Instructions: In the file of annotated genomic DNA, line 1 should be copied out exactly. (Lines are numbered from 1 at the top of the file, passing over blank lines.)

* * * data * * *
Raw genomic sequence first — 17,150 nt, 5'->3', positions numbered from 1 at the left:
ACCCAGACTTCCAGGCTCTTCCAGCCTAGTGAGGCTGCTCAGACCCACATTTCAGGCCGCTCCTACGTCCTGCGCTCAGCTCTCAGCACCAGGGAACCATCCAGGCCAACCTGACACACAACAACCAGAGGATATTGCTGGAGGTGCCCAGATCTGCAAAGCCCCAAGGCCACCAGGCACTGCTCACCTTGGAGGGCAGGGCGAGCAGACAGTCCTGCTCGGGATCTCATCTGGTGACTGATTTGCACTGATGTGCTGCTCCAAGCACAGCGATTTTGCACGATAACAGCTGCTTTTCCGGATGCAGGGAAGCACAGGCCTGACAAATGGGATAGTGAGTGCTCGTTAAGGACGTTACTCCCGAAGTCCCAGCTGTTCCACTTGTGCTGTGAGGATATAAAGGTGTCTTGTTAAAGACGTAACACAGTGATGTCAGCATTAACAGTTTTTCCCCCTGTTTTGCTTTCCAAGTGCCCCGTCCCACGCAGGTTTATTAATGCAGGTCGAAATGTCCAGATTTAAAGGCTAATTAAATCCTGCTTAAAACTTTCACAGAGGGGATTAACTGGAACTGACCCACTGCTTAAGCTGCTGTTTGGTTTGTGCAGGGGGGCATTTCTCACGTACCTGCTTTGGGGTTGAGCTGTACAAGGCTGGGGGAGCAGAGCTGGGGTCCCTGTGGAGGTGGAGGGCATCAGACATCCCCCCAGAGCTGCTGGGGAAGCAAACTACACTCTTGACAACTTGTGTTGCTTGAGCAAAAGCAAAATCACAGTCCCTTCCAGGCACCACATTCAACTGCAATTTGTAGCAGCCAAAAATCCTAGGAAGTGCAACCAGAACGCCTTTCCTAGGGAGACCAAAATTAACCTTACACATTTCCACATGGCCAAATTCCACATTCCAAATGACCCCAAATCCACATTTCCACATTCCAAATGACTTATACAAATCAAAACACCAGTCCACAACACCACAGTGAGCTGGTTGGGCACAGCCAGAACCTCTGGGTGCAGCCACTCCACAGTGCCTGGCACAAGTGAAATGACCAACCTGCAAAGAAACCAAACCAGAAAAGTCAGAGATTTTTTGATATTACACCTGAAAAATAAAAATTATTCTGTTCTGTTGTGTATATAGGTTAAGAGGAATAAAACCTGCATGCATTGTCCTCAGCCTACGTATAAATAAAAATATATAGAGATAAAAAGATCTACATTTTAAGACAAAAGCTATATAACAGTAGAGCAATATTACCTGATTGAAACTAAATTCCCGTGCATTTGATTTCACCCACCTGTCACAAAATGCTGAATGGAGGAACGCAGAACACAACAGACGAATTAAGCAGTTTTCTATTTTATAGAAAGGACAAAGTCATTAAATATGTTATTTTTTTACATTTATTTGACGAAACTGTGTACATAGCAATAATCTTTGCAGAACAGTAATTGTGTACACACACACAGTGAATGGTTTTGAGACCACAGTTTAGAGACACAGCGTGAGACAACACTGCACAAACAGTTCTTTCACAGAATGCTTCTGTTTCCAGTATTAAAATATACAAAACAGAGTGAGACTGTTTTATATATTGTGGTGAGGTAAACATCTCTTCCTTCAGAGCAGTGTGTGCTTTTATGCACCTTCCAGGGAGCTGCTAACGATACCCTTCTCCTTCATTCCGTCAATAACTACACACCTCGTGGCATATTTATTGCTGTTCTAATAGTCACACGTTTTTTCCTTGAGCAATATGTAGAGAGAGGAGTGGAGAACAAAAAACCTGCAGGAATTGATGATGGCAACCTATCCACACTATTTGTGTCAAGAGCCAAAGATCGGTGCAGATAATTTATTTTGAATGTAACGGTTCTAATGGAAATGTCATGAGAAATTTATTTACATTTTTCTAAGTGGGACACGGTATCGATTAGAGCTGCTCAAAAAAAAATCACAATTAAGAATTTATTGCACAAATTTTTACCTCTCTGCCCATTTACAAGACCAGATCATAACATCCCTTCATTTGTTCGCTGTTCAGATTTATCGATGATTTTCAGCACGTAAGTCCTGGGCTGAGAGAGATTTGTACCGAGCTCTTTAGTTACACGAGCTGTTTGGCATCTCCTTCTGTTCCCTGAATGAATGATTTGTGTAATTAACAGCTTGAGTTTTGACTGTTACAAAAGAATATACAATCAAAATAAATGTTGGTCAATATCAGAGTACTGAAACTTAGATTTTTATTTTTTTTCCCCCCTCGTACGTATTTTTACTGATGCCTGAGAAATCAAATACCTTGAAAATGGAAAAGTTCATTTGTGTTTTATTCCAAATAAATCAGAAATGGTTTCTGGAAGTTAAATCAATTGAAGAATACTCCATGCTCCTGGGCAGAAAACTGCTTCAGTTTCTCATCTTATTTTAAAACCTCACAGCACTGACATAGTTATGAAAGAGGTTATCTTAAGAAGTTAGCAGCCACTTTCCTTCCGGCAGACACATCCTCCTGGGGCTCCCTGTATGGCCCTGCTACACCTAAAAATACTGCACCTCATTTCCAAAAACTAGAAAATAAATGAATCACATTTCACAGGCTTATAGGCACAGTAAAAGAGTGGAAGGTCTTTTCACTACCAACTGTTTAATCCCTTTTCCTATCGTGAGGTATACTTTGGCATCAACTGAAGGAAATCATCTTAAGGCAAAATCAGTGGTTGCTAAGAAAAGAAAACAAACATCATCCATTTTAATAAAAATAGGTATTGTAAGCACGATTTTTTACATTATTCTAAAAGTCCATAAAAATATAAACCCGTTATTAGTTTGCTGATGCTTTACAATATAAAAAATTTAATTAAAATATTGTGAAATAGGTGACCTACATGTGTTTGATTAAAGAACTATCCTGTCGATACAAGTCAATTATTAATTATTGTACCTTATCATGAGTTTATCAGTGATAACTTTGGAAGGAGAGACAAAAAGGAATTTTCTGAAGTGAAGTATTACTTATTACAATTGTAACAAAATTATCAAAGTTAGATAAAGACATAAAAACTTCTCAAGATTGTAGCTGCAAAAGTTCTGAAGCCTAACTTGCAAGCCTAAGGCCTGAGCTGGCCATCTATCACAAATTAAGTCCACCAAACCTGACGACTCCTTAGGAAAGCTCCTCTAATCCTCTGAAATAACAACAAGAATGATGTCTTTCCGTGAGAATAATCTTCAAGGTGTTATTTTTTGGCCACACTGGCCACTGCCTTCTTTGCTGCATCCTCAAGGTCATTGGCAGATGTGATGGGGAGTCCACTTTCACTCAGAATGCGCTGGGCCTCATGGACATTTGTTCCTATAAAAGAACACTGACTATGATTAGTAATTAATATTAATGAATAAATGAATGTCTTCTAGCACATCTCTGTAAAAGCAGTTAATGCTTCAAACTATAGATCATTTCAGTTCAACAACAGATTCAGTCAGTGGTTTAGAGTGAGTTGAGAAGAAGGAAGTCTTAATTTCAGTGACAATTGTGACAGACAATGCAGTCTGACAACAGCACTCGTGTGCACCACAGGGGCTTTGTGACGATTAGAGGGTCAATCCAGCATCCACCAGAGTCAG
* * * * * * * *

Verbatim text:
Raw genomic sequence first — 17,150 nt, 5'->3', positions numbered from 1 at the left: